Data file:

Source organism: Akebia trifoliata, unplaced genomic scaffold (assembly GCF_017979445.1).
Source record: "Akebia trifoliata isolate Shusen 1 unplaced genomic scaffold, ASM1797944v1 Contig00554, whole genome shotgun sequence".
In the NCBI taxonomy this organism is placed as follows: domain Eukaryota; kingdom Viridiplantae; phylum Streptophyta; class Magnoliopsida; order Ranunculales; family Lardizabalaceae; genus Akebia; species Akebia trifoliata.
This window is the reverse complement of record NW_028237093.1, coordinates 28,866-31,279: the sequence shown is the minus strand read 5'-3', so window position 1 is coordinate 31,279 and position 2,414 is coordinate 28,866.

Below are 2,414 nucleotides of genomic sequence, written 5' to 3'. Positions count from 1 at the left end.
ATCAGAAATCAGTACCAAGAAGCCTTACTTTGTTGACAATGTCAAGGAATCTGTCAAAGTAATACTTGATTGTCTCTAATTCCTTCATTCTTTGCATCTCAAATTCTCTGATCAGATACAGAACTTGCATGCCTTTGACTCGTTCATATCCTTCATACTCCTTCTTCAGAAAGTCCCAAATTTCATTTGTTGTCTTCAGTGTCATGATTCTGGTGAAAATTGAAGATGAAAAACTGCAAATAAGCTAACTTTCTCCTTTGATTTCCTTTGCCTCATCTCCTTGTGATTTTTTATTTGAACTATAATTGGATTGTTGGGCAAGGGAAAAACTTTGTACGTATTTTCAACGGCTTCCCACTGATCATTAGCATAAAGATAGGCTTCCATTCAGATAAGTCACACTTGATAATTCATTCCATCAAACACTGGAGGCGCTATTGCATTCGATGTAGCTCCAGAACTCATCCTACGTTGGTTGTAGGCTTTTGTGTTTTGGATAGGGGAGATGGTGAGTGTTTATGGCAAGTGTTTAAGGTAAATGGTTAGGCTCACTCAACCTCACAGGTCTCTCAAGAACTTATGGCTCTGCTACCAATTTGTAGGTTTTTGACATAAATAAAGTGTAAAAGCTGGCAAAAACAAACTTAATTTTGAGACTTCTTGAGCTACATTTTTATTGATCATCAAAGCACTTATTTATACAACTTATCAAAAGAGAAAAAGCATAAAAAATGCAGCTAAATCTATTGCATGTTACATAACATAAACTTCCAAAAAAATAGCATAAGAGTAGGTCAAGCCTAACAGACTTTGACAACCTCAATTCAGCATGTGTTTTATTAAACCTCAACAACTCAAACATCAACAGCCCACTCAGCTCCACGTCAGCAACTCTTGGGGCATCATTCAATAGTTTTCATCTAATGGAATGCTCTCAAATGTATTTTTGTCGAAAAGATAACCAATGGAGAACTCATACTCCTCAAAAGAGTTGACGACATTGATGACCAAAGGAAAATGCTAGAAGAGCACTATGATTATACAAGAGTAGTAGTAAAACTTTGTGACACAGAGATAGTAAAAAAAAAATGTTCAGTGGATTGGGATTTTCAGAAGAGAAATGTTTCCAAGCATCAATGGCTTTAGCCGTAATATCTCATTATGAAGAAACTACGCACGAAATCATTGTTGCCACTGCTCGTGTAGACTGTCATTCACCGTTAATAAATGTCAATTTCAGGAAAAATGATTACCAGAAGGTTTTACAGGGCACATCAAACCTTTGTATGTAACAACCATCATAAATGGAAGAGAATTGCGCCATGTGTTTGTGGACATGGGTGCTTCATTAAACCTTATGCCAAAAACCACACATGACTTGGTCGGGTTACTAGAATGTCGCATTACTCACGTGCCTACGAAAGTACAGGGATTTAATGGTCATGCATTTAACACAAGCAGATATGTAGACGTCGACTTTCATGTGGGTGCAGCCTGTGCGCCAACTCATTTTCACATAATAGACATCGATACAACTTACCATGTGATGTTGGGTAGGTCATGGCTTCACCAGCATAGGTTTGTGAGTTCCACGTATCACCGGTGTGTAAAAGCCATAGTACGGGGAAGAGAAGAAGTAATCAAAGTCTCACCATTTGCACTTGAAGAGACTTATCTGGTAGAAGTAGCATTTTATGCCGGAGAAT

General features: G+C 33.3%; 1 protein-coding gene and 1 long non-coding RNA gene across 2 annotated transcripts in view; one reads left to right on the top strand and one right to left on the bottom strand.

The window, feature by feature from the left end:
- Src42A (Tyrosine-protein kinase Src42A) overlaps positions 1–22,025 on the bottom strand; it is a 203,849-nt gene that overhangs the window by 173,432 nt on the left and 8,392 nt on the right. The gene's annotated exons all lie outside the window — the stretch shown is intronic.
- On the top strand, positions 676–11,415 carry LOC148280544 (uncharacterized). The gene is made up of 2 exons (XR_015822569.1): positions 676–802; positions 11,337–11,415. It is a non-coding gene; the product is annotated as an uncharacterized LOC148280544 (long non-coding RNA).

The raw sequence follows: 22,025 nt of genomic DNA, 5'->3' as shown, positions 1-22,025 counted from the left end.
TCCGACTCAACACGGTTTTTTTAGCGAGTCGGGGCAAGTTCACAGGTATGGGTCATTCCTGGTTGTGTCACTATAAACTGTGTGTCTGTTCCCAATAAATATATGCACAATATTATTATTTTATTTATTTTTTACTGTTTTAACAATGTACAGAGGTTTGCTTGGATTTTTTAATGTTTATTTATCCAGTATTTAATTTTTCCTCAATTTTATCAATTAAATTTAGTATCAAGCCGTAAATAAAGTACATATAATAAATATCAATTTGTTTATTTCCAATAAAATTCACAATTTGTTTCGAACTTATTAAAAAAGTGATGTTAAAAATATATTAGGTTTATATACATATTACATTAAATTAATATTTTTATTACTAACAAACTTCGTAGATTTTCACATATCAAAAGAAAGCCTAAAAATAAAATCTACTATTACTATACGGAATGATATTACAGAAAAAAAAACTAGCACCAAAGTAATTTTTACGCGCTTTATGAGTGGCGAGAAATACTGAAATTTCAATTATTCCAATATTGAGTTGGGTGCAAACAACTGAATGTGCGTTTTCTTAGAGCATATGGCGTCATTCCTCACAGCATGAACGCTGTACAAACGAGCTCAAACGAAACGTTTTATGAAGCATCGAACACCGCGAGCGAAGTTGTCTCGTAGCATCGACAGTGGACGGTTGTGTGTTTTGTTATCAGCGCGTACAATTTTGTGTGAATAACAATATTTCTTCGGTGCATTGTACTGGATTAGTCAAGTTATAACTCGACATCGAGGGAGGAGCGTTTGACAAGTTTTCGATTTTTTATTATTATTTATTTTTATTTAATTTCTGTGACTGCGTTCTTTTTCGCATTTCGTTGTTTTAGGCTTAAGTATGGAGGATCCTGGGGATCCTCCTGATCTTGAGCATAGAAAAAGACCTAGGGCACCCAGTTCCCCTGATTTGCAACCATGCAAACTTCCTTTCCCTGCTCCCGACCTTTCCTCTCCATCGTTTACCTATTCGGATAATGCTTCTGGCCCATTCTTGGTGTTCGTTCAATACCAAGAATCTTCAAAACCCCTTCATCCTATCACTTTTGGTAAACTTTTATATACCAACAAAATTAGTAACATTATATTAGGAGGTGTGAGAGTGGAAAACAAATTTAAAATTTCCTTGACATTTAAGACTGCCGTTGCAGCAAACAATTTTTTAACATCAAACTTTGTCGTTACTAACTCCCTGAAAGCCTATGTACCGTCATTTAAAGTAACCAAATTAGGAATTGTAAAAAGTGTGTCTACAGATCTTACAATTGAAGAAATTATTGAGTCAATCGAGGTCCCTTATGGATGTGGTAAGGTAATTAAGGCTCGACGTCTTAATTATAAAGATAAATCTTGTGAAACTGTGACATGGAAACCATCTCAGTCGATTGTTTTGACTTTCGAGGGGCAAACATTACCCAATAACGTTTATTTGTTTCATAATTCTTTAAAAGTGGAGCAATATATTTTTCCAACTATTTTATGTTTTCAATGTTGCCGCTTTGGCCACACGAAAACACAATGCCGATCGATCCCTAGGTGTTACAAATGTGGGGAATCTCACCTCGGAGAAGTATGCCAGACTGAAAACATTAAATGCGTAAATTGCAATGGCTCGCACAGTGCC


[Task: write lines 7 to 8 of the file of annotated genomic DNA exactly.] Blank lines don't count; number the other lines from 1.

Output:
General features: G+C 33.3%; 1 protein-coding gene and 1 long non-coding RNA gene across 2 annotated transcripts in view; one reads left to right on the top strand and one right to left on the bottom strand.

The window, feature by feature from the left end: